Stories From The Road: Andy Johnson & The Story of the Snark
I knew that getting a van could be the answer to my problems so I figured I‚Äôd eventually get an old econoline, throw a mattress in the back, and call it a day.
As a surfer, the notion of getting a van had always been there. I used to have to commute to my favorite surf spot, San Onofre. Usually about three or four days per week I‚Äôd wake up 4:00am, drive for an hour and fifteen minutes from the South Bay of LA county, and get there right as the park opened at 6:00am to avoid waiting in line and wasting the whole morning. I‚Äôd surf for a couple of hours and head back to the LA area where I‚Äôd do my music teaching gig and rehearsals or gigs with my old band, For the Kings in the evenings. It was an exhausting lifestyle and I was always burnt out. I knew that getting a van could be the answer to my problems so I figured I‚Äôd eventually get an old econoline, throw a mattress in the back, and call it a day.
¬† At the end of 2017, I had the opportunity to spend a month at sea volunteering on a marine conservation vessel protecting the endangered vaquita porpoise in Mexico. It was a life changing experience that left me hatching plans to return the next year. I realized that living rent free could allow me to do more marine conservation work, which is my ultimate goal. It was around this time that the decision to live full time in a van was made. I ended up going for a Transit.
¬† My girlfriend at the time (now fianc√©), Stacie, was immediately on board. She had been interested in tiny houses for quite some time. We started dreaming up our ideal mini home.
We looked at a lot of vanlife videos and drew inspiration from them. One of our main focuses with the build was the galley. We have a food blog called Ravenous Vegans and we cook almost all of our meals, so it was important for us to have the ability to cook anything we want. Because of this, we opted to install a small kitchen stove into our van and convert it for propane use.
Our other main consideration was space. I tried to maintain a general sense of spaciousness throughout the build. The two shelves and pull down table were built into recesses that already existed on the metal walls of our cargo van.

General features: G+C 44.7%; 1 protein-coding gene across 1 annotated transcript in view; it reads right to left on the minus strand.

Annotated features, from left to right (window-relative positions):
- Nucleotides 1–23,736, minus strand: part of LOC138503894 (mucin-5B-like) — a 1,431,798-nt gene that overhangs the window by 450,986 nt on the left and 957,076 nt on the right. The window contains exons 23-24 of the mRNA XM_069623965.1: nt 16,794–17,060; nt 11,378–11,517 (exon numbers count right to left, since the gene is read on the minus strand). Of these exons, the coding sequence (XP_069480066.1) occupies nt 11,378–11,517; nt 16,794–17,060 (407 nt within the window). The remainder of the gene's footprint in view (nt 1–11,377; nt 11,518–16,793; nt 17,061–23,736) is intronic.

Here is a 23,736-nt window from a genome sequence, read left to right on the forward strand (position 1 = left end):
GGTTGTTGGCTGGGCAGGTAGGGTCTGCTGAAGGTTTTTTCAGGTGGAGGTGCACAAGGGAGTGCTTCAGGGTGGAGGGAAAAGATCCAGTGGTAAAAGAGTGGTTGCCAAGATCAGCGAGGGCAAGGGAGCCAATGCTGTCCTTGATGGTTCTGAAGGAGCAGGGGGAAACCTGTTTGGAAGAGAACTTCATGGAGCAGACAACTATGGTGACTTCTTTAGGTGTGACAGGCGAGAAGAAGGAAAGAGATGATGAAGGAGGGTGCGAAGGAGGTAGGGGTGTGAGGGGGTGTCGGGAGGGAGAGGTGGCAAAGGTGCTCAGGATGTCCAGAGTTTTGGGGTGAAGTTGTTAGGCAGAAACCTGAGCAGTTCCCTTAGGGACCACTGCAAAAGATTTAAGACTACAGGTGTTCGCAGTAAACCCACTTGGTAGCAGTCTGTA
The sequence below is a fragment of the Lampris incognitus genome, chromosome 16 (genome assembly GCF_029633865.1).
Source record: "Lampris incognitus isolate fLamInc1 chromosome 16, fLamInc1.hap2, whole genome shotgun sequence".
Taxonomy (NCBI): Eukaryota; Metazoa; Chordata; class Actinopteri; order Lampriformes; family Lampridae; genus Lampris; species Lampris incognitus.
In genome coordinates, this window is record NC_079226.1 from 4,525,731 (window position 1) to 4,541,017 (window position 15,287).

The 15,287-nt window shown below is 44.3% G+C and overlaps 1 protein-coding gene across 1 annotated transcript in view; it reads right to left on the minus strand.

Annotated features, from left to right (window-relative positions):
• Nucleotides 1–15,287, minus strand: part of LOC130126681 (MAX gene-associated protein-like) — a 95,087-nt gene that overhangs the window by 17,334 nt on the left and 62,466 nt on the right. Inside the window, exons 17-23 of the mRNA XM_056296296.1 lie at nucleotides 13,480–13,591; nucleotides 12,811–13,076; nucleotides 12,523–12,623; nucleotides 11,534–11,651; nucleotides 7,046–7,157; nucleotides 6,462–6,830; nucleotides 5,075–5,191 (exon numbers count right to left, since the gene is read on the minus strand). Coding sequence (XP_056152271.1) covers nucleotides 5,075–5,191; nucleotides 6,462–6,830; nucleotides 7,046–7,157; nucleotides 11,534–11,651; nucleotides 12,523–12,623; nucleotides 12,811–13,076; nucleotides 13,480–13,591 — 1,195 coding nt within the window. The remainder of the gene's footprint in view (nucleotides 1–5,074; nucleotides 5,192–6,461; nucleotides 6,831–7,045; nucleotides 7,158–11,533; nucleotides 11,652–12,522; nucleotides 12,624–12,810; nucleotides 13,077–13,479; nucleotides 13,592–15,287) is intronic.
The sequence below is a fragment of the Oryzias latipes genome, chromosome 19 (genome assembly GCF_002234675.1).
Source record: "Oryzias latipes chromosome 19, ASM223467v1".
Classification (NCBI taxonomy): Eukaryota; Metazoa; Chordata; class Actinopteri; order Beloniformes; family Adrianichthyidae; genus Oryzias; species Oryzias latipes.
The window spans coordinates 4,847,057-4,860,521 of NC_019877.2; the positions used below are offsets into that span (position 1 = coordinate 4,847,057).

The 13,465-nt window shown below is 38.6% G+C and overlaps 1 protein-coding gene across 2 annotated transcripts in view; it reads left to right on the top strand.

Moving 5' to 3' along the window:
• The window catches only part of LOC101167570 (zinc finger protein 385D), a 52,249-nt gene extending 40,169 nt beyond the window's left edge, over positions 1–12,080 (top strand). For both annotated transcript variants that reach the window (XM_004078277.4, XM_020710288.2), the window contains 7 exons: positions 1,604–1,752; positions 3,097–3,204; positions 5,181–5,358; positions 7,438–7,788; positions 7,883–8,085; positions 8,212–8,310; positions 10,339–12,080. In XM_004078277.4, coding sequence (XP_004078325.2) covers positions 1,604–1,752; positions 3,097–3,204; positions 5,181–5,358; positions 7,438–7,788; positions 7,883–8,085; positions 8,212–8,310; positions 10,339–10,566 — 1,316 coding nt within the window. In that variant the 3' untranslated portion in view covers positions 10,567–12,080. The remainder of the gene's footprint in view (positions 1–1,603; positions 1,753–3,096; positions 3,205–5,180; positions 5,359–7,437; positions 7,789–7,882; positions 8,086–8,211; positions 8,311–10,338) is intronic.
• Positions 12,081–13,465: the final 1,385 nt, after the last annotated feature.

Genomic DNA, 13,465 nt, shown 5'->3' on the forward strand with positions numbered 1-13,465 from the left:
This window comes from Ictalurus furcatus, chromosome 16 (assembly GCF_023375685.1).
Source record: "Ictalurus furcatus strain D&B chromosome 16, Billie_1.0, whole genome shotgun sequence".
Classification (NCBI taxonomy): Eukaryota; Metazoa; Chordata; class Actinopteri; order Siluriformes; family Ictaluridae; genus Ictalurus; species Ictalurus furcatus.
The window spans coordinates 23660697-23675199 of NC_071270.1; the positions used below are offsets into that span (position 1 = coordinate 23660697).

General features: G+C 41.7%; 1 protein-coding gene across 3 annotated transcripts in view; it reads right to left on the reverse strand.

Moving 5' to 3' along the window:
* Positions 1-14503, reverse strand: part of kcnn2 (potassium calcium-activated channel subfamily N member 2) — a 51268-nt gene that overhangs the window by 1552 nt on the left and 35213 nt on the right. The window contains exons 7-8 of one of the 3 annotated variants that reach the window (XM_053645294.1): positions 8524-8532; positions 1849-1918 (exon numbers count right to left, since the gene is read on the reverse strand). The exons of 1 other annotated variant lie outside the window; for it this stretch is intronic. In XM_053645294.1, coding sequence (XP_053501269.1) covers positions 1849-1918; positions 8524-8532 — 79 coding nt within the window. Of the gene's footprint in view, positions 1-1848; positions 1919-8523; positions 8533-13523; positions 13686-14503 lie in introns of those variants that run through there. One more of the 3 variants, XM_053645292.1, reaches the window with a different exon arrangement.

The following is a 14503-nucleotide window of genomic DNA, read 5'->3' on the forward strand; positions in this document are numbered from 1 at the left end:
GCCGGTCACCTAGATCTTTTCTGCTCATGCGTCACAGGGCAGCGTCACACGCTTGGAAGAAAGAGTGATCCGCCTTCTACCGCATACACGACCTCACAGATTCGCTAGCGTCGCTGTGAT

The build was a long and arduous process, taking a year to complete. We didn‚Äôt have a good place to carry it out, so it was done in street parking spaces in Los Angeles. We had to use several locations as we had plenty of trouble with law enforcement and local residents. In spite of a variety of set backs, the build eventually was finished. It was incredibly useful to have access to the VLDNV community during this time. I‚Äôd often ask the group questions pertaining to the build or vanlife in general, such as logistics for pets etc...
¬† At some point in the process, I named this van ‚ÄúThe Snark‚Äù after the boat in the Jack London novel, Cruise of the Snark. Doing this build reminded me of the long and monotonous process of building described in the book. It was also fitting because we find that our new home has a boat-like feel to it.
¬† So there you have it, the story of the Snark. Now that it‚Äôs finally done, I‚Äôve moved in full time and it‚Äôs been absolutely amazing. I got rid of about 70% of my belongings. I can honestly say that minimizing feels really good. Stealth camping has been a breeze so far and I‚Äôve been enjoying some really nice parts of the California coastline. We‚Äôve been particularly enjoying the wildflower super-bloom that California is currently experiencing.
¬† As far as future plans, in less than two weeks my fianc√©, Stacie, and I will be going on a road trip to New Orleans and back. We‚Äôll be seeing the national parks and are also planning to hit North Idaho, Denver, Wisconsin, Nashville and Austin. In 2020 the plan is to make a massive surf trip up the coast with our sights on Tofino, BC.
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